This question comes from a comment on another post:
I’ve seen authors citing as many references as possible to try to please potential referees. Many of those references are low quality papers though. Any general guidance about a typical length for the reference section?
It depends on the subject and style of the paper. I’ve written a paper with over 900 citations, but that was a review of time series forecasting over a 25 year period, and so it had to include a lot of references.
I’ve also written a paper with just four citations. As it was a commentary, it did not need a lot of contextual information.
Rather than provide guidance on the length of the reference section, I think it is better to follow some general principles of citation in research. Continue reading →
We are now advertising for various positions in applied statistics, operations research and applied mathematics.
These jobs are with MAXIMA (the Monash Academy for Cross & Interdisciplinary Mathematical Applications).
Please do not send any questions to me (I won’t answer). Click above and follow the instructions.
I was recently interviewed as part of a promotion for the Monash Business School. The interviews can be watched below if anyone is interested. The titles chosen weren’t my ideas. Continue reading →
I spend much of my day sitting in front of a screen, coding or writing. To limit the strain on my eyes, I use a dark theme as much as possible. That is, I write with light colored text on a dark background. I don’t know why this is not the default in more software as it makes a big difference after a few hours of writing.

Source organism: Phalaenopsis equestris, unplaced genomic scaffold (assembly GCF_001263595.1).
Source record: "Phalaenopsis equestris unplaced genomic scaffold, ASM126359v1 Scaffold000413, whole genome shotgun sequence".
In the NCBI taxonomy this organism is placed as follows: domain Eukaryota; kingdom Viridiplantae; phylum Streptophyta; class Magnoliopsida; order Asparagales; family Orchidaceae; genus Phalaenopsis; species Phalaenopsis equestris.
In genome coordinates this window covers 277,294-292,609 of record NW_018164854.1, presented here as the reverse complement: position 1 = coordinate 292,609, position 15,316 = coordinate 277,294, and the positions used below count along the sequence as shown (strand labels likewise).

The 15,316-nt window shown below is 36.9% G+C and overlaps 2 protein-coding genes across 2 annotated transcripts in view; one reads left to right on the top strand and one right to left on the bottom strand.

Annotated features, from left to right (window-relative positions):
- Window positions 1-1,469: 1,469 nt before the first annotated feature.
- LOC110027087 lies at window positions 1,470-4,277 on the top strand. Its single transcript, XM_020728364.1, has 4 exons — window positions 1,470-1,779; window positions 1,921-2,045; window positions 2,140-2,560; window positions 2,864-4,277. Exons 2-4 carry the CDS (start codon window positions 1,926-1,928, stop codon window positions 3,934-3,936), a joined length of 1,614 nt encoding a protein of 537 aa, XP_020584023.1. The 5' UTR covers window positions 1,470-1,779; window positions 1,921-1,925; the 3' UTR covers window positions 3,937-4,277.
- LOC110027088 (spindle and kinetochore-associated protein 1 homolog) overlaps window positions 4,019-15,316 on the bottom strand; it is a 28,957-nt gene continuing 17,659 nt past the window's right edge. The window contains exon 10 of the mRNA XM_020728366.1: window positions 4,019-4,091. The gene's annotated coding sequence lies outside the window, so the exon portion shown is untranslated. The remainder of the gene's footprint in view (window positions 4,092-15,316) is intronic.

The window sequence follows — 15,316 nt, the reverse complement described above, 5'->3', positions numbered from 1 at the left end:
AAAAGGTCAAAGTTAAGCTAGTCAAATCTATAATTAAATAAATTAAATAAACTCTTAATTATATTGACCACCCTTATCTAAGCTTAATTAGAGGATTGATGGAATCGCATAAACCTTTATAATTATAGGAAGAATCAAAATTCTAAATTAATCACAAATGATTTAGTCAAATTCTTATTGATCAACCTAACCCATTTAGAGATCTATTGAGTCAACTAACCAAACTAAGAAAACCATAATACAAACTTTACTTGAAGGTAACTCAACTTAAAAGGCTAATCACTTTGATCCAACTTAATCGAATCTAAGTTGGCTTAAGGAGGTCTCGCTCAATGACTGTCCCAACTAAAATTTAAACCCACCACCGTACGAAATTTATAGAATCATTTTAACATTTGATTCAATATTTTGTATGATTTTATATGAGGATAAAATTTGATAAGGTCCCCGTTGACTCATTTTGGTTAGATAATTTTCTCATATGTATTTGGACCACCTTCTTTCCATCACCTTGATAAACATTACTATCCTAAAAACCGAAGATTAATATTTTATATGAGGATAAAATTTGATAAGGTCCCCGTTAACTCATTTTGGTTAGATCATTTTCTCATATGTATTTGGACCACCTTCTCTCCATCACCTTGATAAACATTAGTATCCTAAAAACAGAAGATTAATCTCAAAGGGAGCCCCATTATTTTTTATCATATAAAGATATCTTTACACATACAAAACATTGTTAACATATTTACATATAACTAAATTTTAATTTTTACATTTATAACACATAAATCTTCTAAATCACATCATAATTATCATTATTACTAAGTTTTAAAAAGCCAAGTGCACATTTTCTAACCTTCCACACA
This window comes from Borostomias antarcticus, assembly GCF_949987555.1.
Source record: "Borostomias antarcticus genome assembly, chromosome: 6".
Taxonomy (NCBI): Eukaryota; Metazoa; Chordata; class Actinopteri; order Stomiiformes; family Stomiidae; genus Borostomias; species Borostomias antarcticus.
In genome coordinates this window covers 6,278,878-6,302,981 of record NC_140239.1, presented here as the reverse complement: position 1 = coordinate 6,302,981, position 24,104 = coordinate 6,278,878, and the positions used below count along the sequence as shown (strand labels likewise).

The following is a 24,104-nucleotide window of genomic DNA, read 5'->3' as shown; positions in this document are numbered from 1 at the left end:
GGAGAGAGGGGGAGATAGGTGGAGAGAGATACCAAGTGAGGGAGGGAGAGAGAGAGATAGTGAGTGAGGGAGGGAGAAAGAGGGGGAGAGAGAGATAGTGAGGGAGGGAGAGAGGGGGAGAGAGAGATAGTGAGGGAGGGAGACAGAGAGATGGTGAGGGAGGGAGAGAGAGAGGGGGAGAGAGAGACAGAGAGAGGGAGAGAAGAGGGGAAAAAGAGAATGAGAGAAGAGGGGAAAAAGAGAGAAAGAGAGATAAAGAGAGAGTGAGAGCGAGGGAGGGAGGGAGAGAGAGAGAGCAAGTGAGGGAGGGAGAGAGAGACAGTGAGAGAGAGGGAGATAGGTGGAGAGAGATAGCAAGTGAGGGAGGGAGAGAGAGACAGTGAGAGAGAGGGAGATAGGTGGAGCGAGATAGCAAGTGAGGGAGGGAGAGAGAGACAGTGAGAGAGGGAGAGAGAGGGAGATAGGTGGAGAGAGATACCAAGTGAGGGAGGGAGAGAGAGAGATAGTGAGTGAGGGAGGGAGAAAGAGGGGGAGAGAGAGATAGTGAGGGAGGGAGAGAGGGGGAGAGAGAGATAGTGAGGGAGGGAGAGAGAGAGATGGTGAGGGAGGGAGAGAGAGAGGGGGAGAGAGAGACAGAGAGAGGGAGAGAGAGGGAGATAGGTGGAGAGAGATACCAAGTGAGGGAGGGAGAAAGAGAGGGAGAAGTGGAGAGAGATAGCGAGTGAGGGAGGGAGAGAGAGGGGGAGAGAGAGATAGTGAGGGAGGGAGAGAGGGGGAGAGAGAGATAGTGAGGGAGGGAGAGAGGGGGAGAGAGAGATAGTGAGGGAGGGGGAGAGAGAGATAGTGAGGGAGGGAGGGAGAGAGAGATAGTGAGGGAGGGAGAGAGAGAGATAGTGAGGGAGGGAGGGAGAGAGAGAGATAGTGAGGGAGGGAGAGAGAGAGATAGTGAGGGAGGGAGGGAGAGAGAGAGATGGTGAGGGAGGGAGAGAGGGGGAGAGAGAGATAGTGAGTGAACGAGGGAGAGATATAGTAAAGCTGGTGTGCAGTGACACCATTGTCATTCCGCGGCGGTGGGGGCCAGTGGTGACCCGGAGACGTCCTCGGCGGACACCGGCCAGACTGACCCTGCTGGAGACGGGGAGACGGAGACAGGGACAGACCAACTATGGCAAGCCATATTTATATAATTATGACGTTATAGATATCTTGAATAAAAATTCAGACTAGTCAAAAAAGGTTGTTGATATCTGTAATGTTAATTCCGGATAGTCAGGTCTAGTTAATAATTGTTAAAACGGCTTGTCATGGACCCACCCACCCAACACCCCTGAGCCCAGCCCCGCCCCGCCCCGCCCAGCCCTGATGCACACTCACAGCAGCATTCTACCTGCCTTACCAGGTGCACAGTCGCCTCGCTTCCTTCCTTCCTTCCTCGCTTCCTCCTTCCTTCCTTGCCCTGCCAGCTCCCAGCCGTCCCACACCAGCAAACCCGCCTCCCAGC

Most of the time, I am writing using either Sublime Text, RStudio or TeXstudio. Each of them can be set to use a dark theme with syntax coloring to highlight structural features in the text.
Continue reading →
Every week I reject some papers submitted to the International Journal of Forecasting, without sending the papers off to associate editors or reviewers. Here are five of the most common reasons for rejection. Continue reading →
Every two years, the International Journal of Forecasting awards a prize for the best paper published in a two year period. It is now time to identify the best paper published in the IJF during 2012 and 2013. There is always about 18 months delay after the publication period to allow time for reflection, citations, etc. The prize is US$1000 plus an engraved plaque. Continue reading →
I’m currently attending the one day workshop on this topic at QUT in Brisbane. This morning I spoke on “Visualizing and forecasting big time series data”. My slides are here.
The talks are being streamed.
Big data is now endemic in business, industry, government, environmental management, medical science, social research and so on. One of the commensurate challenges is how to effectively model and analyse these data.
This workshop will bring together national and international experts in statistical modelling and analysis of big data, to share their experiences, approaches and opinions about future directions in this field.
Today, there is a change in editors at the International Journal of Forecasting. Paul Goodwin is retiring from the editorial board, and Dilek Önkal is taking his place. Continue reading →
This poem was written by David Goddard from the Monash University Department of Epidemiology and Preventive Medicine. It is reproduced here with his permission. The poem won the inaugural Monash University poetry competition and will soon be published in an anthology of contemporary poetry. Continue reading →
The International Association for Statistical Computing (IASC) is holding a Data Analysis Competition. Winners will be invited to present their work at the Joint Meeting of IASC-ABE Satellite Conference for the 60th ISI WSC 2015 to be held at Atlântico Búzios Convention & Resort in Búzios, RJ, Brazil (August 2–4, 2015). They will also be invited to submit a manuscript for possible publication (following peer review) to IASC’s official journal, Computational Statistics & Data Analysis. Continue reading →